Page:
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Gift giving and receiving in China

This practice is not official protocol but rather a customary ritual and very common. To help build a solid and friendly business relationship it is advised to take a few gifts along so you are prepared to reciprocate.

When you present a gift there is a ritual for it to be refused a few times out of politeness.

You should also respond similarly when offered a gift.

Don’t open a gift after accepting it unless asked to do so, open it privately.

Don’t take gifts in multiples of four. The Cantonese term for four is thought to have an unlucky meaning.

Chinese love giving and receiving small inexpensive objects or trinkets. Good gifts to give would include things that are representative of Australia like small furry koalas or small kangaroos or key rings, pens, paperweights, diaries and calendars and the like, branded with your company’s logo or Australian insignia.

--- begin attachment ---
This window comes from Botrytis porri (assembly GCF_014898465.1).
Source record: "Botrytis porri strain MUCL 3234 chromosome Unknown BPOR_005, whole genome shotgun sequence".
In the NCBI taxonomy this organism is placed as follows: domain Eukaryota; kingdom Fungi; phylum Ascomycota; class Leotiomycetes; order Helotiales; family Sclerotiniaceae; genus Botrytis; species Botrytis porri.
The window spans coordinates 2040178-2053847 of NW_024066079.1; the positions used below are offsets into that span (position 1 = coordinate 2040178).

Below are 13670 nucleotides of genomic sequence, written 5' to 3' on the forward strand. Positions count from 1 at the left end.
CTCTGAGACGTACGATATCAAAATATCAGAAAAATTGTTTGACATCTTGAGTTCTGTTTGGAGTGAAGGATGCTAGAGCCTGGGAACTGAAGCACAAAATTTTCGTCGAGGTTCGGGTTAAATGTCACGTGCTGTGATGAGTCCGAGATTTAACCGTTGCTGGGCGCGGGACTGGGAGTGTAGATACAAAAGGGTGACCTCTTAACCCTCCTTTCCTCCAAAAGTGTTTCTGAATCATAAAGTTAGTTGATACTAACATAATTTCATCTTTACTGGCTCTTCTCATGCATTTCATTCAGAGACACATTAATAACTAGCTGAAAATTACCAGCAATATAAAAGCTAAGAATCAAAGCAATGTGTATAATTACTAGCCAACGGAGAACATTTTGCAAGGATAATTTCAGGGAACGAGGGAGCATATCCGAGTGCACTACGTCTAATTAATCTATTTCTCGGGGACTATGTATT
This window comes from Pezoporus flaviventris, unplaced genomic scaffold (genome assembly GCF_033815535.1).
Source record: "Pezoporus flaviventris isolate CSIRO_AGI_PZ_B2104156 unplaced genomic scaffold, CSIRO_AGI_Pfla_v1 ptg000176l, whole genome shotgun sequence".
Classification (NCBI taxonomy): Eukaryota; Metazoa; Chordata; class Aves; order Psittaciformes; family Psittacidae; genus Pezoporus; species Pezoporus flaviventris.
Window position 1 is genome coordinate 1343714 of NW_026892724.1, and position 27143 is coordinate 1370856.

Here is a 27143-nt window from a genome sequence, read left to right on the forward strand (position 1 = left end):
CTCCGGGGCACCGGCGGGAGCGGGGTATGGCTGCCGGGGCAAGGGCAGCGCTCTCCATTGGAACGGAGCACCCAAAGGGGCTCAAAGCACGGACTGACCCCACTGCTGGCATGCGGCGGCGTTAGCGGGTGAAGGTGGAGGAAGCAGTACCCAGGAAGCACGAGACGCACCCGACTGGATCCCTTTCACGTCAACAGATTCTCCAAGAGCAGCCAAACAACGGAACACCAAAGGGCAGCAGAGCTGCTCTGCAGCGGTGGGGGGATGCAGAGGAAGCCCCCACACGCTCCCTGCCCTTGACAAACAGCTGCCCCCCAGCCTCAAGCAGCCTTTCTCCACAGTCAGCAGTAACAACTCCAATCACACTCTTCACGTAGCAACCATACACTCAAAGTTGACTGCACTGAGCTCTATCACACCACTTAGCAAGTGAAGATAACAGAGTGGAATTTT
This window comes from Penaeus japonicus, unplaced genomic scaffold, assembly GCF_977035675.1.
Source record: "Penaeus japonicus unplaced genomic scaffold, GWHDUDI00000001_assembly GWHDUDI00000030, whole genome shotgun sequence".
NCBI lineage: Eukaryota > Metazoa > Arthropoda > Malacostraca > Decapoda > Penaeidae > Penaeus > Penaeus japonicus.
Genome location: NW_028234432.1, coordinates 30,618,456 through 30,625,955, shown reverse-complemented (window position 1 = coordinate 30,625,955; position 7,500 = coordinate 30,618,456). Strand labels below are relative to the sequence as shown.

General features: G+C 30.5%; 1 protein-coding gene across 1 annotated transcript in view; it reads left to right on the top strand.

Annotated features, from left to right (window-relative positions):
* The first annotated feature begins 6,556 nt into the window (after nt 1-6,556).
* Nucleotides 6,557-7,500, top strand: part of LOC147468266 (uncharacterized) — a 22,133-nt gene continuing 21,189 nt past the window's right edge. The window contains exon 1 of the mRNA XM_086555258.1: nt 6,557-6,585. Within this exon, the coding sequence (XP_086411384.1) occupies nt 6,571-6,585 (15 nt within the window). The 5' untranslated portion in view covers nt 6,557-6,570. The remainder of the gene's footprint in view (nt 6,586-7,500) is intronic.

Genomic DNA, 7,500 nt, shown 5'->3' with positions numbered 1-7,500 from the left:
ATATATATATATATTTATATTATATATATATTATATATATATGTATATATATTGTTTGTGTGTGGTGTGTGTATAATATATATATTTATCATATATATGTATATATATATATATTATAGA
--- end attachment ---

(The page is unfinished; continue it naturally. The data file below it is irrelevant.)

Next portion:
Don’t give expensive gifts, as this will embarrass the recipient(s).

Avoid giving gifts of:

  • clocks, watches, handkerchiefs or white flowers, as these are equated with death
  • scissors, knives and other cutlery, as these are thought of as severing ties.

The recommended colour for wrapping paper is red.

For further information, please contact Sara Cheng, Manager – Greater China Region.


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Sara Cheng
Senior Manager, China Practice
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Mike Liu
China Trade Advisor
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